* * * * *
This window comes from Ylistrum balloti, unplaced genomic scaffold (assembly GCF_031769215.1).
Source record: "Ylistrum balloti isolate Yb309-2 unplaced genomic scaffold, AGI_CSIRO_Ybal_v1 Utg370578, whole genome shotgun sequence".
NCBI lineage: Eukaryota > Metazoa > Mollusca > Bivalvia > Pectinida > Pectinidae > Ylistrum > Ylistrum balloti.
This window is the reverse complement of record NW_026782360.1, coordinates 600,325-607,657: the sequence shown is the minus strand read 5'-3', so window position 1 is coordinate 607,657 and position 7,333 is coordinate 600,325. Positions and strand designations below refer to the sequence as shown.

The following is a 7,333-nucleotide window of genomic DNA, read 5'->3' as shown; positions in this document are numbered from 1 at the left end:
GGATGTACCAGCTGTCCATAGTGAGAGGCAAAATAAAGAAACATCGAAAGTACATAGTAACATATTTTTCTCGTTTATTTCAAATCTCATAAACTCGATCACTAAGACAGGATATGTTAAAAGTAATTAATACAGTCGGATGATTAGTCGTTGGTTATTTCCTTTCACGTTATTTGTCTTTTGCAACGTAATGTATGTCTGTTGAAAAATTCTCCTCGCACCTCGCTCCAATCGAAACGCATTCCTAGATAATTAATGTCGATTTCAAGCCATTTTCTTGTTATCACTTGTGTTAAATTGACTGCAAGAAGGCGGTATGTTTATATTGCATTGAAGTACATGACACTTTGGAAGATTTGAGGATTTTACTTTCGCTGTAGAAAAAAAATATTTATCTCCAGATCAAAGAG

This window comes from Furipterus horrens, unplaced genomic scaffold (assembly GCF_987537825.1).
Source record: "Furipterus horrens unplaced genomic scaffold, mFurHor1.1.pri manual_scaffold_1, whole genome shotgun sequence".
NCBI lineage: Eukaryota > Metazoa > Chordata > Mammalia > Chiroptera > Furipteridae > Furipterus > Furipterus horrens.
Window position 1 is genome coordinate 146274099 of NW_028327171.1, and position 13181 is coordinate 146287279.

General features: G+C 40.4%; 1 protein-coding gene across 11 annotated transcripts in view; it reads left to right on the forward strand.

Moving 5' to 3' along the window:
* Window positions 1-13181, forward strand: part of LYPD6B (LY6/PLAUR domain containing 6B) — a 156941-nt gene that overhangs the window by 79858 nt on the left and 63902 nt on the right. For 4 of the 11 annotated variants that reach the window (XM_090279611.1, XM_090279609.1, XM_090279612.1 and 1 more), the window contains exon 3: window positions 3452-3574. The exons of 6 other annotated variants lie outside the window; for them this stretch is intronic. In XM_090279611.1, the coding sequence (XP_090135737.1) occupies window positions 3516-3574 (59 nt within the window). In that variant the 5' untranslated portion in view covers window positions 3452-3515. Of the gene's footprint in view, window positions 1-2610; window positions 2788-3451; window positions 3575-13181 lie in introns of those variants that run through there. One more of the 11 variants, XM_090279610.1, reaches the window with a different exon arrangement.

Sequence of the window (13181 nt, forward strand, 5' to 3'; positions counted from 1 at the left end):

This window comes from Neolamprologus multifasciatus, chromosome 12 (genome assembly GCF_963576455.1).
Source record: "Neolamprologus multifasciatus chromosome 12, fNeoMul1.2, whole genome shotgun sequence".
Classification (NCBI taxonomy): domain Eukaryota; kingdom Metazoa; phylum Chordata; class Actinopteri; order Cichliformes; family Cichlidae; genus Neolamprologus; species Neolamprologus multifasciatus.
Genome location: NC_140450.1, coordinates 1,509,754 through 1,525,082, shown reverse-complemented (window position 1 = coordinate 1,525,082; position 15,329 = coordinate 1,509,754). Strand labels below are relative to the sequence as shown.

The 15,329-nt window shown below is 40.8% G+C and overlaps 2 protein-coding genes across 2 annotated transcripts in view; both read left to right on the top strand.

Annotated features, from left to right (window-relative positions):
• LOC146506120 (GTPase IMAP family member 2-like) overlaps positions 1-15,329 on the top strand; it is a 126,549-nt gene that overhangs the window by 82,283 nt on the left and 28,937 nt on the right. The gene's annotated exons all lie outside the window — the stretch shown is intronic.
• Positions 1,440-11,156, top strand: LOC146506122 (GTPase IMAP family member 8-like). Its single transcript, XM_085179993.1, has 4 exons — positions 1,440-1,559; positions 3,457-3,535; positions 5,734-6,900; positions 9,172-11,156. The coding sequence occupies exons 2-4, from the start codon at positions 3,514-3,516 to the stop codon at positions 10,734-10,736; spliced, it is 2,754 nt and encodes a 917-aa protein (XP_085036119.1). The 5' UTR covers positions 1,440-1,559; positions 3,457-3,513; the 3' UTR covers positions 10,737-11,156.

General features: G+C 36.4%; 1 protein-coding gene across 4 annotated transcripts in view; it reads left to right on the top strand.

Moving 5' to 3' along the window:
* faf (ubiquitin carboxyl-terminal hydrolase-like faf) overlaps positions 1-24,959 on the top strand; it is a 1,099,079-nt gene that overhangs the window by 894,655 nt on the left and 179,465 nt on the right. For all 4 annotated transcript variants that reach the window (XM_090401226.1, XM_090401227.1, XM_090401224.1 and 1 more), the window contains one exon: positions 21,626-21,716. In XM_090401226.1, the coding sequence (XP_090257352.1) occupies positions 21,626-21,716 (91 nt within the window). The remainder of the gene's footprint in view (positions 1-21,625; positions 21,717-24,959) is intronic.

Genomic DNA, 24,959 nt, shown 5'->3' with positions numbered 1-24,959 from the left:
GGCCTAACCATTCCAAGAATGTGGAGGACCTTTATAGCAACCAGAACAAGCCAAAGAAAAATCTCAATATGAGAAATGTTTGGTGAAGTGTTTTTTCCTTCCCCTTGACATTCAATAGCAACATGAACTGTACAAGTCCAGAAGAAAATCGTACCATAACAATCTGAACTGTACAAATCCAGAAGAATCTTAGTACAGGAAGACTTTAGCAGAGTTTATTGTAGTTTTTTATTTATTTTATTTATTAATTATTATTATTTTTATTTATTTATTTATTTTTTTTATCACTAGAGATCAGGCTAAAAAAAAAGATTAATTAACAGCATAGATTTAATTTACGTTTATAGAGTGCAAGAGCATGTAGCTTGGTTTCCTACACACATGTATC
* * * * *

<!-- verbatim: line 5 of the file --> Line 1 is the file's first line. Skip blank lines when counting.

The following is a 7,333-nucleotide window of genomic DNA, read 5'->3' as shown; positions in this document are numbered from 1 at the left end: